Getting a good night’s sleep is essential for a host of reasons. Now, researchers have added another one: staving off Alzheimer’s.

A study at Boston University found that during deep sleep, the brain goes through a sort of self-cleaning process that could remove toxins associated with the disease.

Researcher Laura Lewis said that during deep sleep, slow waves appear in the brain just before fluid washes through the brain, which helps clear toxins.

“It’s been known for a long time that sleep is really important for brain health,” Lewis said. “But why it is was more mysterious.”

People who have Alzheimer’s are known to have fewer of these slow waves, which means there are less chances for the brain to clear out the toxins associated with the disease.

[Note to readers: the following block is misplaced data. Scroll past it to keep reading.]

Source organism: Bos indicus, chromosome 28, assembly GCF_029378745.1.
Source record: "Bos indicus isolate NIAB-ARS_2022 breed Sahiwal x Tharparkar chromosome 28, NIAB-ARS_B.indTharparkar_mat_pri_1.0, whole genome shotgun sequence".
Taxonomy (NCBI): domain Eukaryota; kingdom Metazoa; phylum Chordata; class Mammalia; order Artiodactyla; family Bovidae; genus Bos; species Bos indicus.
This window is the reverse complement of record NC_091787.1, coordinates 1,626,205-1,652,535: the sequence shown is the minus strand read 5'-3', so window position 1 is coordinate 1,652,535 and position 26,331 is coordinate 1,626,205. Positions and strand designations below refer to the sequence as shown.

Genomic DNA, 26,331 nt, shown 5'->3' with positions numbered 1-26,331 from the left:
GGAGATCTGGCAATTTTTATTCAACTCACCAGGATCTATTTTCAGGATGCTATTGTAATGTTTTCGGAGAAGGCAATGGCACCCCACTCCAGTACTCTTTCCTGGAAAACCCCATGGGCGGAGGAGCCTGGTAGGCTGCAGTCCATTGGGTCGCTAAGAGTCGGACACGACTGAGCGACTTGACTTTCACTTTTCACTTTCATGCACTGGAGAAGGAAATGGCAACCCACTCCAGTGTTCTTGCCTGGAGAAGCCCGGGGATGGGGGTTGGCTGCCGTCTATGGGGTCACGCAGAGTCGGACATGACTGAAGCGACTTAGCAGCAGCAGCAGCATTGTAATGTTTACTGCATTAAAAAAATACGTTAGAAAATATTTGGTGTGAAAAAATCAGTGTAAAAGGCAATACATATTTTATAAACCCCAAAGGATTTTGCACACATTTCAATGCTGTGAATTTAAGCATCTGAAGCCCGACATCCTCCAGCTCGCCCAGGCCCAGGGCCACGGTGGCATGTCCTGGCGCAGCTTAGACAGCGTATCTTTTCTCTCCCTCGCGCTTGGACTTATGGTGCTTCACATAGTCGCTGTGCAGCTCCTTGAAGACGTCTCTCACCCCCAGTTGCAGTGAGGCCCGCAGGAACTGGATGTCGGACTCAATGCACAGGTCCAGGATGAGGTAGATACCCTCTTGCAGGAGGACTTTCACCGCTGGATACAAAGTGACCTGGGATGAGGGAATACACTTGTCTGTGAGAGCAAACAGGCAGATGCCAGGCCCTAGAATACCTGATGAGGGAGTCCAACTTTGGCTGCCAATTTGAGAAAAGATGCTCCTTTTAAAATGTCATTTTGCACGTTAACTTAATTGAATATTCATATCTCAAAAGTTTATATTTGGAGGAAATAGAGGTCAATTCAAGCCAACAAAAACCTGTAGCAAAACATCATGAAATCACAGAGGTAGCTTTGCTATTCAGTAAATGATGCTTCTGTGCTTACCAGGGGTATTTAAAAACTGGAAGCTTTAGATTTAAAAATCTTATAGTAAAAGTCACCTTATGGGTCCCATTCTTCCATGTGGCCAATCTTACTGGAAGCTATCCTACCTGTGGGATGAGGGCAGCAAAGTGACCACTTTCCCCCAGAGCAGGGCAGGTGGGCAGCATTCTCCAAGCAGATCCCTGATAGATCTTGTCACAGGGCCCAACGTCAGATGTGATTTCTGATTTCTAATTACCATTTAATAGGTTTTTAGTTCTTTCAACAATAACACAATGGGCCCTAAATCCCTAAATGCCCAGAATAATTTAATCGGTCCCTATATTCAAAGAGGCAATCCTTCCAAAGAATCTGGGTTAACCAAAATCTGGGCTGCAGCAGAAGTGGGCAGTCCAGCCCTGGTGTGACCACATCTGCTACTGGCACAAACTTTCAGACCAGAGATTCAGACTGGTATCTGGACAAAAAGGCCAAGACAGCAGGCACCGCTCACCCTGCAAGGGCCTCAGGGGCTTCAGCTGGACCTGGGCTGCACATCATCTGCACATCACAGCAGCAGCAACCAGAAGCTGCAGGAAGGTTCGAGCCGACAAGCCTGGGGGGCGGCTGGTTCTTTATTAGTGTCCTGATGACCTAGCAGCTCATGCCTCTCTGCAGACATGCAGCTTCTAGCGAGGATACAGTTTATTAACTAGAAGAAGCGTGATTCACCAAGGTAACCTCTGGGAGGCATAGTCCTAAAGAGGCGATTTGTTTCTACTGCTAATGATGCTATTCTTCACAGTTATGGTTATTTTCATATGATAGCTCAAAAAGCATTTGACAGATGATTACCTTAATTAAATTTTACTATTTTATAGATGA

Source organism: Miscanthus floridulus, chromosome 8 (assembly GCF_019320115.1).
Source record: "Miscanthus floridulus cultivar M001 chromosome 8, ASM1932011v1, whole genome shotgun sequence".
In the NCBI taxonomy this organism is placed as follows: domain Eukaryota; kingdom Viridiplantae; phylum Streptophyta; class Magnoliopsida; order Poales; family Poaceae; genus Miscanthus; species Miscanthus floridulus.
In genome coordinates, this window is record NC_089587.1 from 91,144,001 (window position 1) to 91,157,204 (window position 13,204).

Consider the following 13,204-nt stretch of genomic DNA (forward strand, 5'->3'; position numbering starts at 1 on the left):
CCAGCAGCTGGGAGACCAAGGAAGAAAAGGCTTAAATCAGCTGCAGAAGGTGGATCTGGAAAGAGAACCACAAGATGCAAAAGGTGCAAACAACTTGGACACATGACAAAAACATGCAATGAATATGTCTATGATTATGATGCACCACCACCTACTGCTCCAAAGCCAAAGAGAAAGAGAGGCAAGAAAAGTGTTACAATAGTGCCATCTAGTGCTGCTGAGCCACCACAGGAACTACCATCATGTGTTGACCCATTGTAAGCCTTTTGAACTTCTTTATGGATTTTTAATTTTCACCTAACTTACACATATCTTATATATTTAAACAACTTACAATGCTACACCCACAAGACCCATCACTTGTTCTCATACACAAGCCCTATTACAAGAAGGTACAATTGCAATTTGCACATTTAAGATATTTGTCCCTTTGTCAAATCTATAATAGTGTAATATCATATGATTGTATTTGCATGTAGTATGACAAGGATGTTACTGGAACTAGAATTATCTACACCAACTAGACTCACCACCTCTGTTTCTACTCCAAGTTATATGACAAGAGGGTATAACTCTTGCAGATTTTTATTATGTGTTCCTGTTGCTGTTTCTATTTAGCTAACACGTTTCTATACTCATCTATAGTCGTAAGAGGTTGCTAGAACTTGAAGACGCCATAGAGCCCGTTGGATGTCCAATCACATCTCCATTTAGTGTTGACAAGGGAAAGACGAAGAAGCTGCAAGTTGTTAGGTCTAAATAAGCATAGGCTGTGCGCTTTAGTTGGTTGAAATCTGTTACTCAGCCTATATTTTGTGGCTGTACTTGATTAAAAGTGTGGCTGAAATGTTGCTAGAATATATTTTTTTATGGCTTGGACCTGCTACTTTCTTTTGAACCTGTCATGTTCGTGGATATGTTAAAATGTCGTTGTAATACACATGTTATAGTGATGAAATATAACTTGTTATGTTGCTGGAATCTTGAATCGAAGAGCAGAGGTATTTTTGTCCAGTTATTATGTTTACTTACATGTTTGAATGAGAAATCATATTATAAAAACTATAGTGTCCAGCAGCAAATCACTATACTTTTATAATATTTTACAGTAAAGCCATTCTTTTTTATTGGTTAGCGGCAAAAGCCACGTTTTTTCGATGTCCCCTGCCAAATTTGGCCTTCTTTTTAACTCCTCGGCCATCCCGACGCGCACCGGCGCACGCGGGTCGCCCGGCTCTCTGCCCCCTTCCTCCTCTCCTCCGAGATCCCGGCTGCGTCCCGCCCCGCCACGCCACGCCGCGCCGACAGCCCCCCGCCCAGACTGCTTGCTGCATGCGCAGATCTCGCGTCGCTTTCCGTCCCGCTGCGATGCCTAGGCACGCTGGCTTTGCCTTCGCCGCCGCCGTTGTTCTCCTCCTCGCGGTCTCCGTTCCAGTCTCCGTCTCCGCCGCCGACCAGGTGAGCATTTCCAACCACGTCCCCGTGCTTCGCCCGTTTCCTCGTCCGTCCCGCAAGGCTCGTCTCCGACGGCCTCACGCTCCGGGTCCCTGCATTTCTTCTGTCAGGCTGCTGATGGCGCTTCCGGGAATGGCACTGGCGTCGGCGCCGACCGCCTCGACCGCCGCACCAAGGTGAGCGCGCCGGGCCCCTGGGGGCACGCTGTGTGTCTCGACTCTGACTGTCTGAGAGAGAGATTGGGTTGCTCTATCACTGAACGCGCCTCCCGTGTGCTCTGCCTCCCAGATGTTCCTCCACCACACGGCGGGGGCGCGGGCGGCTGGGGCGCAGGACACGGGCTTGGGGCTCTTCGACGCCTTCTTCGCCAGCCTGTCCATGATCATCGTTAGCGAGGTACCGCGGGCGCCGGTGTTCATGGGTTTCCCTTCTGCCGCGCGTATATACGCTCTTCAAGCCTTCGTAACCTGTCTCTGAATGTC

These waves are associated with memory and other diseases.

Lewis said it’s important not only to get enough sleep, but the right kind of sleep. In order for the brain to produce the slow waves, you must first be in a deep sleep.

“Some disruption to the way sleep is working could potentially be contributing to the decline in brain health,” Lewis said.

And even then, sleep is not a cure-all, researcher William Jagust said.

“There are a bunch of things that are probably contributing to people’s likelihood of getting Alzheimer’s,” he said, “and I think sleep is going to turn out to be one of them.”